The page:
Splatoon is one of Nintendo’s most ambitious games ever. Nintendo has never been known for being masters of online gaming, but Splatoon looks to break that image by offering online competitive shooting on Nintendo’s home console. So does Nintendo hit the mark set by other shooting games or is Splatoon an entity of its own in the shooting genre?
Splatoon has you taking the role of a “kid” who can turn into a “squid”. You don’t use bullets in Splatoon, instead using ink to cover areas or take down your opposition. The shooting genre usually focuses on strictly taking out opponents or capturing points on a map, but Splatoon’s main online mode, “Turf War”, focuses on covering the most area with your team’s paint. At the end of the 3 minute round, the team with the most paint coverage on the map wins. Your participation and kills turn into experience points to level up, and money which is then used to customize your characters.
Let’s get the negative aspects of the online play out of the way. At launch, there are only 5 maps and 2 game modes: Turf War and Ranked. Ranked is unlocked at level 10, which makes Turf War the only accessible mode to play at launch. What’s more is that the 5 maps are rotated on a real-time clock every 4 hours, so if you start on the first hour, you are stuck with 2 maps throughout. The game also offers no voice-chat to communicate with teammates or custom matches with friends, which is odd considering this is 2015.
On paper, it might seem like Splatoon is an incomplete online experience. Nintendo has openly stated that the game will be getting free DLC throughout the Summer, and in August will be receiving a huge free content boost with more modes, maps, and the ability to create custom game types with your friends, which is a great and welcome addition, but doesn’t necessarily help the stigma that some have with Splatoon being a bit rushed.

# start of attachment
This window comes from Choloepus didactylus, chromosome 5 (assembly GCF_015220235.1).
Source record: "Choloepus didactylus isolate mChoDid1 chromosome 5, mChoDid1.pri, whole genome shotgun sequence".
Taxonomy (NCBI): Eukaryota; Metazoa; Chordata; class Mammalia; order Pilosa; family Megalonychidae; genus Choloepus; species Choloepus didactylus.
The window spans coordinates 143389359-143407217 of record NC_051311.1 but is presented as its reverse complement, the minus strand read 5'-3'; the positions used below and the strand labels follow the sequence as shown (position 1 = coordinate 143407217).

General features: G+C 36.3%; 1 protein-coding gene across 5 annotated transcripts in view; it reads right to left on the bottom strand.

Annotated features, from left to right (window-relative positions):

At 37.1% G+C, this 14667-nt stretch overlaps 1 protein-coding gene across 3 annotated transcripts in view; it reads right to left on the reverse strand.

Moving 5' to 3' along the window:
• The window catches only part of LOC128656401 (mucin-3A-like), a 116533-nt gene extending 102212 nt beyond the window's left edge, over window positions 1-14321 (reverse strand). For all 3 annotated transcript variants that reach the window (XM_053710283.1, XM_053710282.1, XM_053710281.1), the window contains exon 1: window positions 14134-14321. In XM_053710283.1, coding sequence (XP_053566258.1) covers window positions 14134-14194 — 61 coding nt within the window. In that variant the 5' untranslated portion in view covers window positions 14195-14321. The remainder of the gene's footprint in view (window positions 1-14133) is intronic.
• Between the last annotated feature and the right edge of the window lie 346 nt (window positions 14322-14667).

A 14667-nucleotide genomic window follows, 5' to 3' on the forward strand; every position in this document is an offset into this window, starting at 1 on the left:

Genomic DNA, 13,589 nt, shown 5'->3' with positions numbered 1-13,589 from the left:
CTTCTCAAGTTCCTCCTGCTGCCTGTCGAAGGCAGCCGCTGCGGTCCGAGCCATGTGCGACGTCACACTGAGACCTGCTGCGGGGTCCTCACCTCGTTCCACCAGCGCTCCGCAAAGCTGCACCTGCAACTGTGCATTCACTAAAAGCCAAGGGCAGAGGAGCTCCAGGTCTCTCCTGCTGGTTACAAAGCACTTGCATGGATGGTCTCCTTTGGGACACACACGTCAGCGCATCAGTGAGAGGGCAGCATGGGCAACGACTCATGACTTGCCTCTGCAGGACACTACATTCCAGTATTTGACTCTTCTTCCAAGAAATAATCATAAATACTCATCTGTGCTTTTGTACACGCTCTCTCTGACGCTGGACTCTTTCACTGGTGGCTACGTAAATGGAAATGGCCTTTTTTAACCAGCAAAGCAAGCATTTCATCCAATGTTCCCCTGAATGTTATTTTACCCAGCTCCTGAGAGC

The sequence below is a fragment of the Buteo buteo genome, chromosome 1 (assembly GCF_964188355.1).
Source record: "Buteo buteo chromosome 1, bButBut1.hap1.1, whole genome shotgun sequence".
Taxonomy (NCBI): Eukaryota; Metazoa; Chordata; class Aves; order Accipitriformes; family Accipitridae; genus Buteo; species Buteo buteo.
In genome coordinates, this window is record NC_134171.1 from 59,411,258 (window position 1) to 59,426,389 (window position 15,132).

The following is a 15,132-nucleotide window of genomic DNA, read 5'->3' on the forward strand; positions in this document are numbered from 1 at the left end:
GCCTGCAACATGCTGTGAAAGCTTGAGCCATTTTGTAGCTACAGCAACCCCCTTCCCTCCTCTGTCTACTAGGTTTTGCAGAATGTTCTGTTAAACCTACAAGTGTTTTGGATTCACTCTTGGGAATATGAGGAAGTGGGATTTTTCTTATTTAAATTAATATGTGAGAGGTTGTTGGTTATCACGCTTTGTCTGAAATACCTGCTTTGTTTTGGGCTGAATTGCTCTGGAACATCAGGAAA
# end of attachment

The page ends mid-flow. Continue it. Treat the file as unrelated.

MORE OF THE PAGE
With that being said, the positives in Splatoon’s online more than make up for any initial shortcomings. The game runs at a smooth 60FPS with little to no lag online. Out of literally hundreds of matches I can only think of 3 to 4 games where I experienced any lag, and it was always a non-issue mid match. While the 5 levels appear to be paltry in terms of amount of content, I never really felt bored with the maps because of the sheer diversity that Turf War offers to the player themselves. Since the focus is mostly on painting areas to win the match, the levels themselves actually take a backseat to the gameplay mechanics which is something I don’t recall ever experiencing in an online shooter. Want to hide out in your team colors ink and sabotage an enemy? You can. Want to focus on just holding down one section of the map? No problem. While the game lacks voice-chat, I never really felt the need for it while playing with random people thanks to the GamePad use.